NEW YORK (CNNMoney.com) -- The auto industry is hoping that there will be no detours on the road to recovery in 2010, and investors going along for the ride have driven up the stocks of industry leaders.
What the heck is Motors Liquidation Company (MTLQQ)? Well, it's probably easier to tell you who it's not. This is not the new General Motors.
Motors Liquidation Company is what's left of the old GM following its bankruptcy, mostly liabilities and claims against the company. The stock first began trading under the ticker symbol GMGMQ on what is known as the Pink Sheets, a haven for many down on their luck companies, after GM filed for bankruptcy.
I first wrote back in June about how shares of GMGMQ were inexplicably rallying, partly due to investor confusion. Since then, in an attempt to clear up any doubts about whether this stock represented the new GM, the ticker was changed to MTLQQ
Shares of bankrupt entities are required to have a Q at the end of their ticker symbol to note that the company is in bankruptcy proceedings. That Q is the investing equivalent of Hester Prynne's scarlet letter. So you'd think that extra Q would scare off investors even more.
Apparently not. So once again, here's a reminder of why MTLQQ is only a game for hardcore day traders to be playing in. Do not buy this stock if you think it could be a way to benefit from a turnaround at GM. Do not pass go. Do not collect $200.
The new GM is a privately held company that is currently owned by the government, a trust controlled by the United Auto Workers union, bondholders and other creditors.
The new GM will probably sell shares to the public later this year or in 2011. Once that happens, that will be the way to profit from a potential revival in GM. Shares of MTLQQ will be worth essentially nothing.
The Web site for Motors Liquidation Company states this fact bluntly, cautioning investors that "none of the publicly owned stocks or bonds issued by the former General Motors Corporation" would become shares of new GM.
If that wasn't enough, there's this warning as well.
"Management continues to remind investors of its strong belief that there will be no value for the common stockholders in the bankruptcy liquidation process, even under the most optimistic of scenarios."
And just in case that wasn't sufficient to scare investors away from MTLQQ, the Motors Liquidation Company site also includes links to alerts from the Securities and Exchange Commission and the Financial Industry Regulatory Authority (FINRA) about buying shares of bankrupt companies. The FINRA alert is titled "Investing in a Bankrupt Company: A High Risk Venture."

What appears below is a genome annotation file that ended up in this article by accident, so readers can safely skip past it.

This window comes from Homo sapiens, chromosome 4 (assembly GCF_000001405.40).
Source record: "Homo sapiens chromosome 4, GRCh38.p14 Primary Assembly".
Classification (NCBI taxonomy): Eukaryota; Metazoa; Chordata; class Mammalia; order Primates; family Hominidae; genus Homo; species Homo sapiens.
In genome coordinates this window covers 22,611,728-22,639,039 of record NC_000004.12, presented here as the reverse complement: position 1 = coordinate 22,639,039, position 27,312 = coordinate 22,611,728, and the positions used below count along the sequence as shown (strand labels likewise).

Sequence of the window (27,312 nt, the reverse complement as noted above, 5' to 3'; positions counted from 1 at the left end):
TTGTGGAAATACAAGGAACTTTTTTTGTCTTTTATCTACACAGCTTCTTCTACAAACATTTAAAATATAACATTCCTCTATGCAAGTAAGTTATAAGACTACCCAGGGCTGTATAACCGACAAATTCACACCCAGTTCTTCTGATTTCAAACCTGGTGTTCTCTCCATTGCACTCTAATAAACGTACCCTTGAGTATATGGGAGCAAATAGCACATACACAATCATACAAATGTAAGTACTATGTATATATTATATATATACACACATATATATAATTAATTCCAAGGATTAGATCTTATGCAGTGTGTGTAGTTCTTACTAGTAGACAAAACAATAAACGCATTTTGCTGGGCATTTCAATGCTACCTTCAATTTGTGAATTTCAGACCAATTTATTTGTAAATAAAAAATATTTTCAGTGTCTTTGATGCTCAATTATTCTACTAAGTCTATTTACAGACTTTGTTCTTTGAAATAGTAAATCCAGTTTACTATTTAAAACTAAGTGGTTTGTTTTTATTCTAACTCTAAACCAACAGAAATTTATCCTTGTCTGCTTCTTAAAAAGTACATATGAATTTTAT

Still, that hasn't deterred some investors (and more likely traders) from speculating in this clunker. The stock currently trades for about 70 cents a share, which is arguably 70 cents higher than what it will be worth in a few months.
And it's not just the fact that the stock has shot up so much this year that is puzzling. It's the high level of interest in it that really makes me scratch my head.
On Jan. 11, the first day of the big auto show in Detroit, about 41.6 million shares of MTLQQ exchanged hands. To put that in perspective, that's more than the volume of Apple (AAPL, Fortune 500), Google (GOOG, Fortune 500) and IBM (IBM, Fortune 500) combined that day.
What's more, MTLQQ is the ninth-most looked up ticker symbol on CNNMoney.com so far this year. That ranks it ahead of high-profile companies such as Microsoft (MSFT, Fortune 500) and Exxon Mobil (XOM, Fortune 500).
This is madness. In an attempt to try and figure out why anyone would be interested in buying MTLQQ, I went to the Yahoo Finance message board for the stock. A quick glance at that board showed that, fortunately, most people seemed to get that MTLQQ is not the same thing as the new GM.
But there were definitely some investors who were either trying to pump and dump the stock or are seriously delusional.
One poster going by the name of "previewmgt" wrote last week that they were glad they bought the stock because "GM is about to seriously rebound!!!!!!" Ahh, nothing like six exclamation points to get your message across.
Another poster, who apparently is a big University of Kansas fan, also seemed to be ignoring the facts. "The all new GM is on a roll!" proclaimed "jhawks2008ncaachamps" last week.
And "wmills551" chimed in that "there is a spirit and a energy in Old GM right now. Investors are not just day trading here. There is a pull up that some of us can feel. It is hard to explain based on the financial facts, but Old GM is heading up."
But investors looking for a healthy dose of skepticism (not to mention sarcasm) do not need to abandon all hope before entering this message board. One poster using the moniker of "webuchadnezar" did his best David Letterman and came up with the "top ten reasons investors give for buying MTLQQ."
Among the best were the following: "Get turned on by stocks with terrible balance sheets;" "Retirement account had too much money in it; needed to simplify life through total abandonment of material things;" and "Had a bet with co-worker I could lose more in the market than he could."
But my favorite is the most succinct: "Traumatic head injury."
Yes, GM may actually be making a comeback. But this isn't the way to take advantage of that. Investors considering GM should look no further than what recently happened with CIT Group, the troubled small business lender that filed for bankruptcy last year.
CIT, after a brief stay trading on the Pink Sheets, emerged from bankruptcy late last year and started trading again on the New York Stock Exchange in December. People investing in CIT (CIT, Fortune 500) now are actually investing in the new company, but the old CIT shares listed on the Pink Sheets were cancelled.
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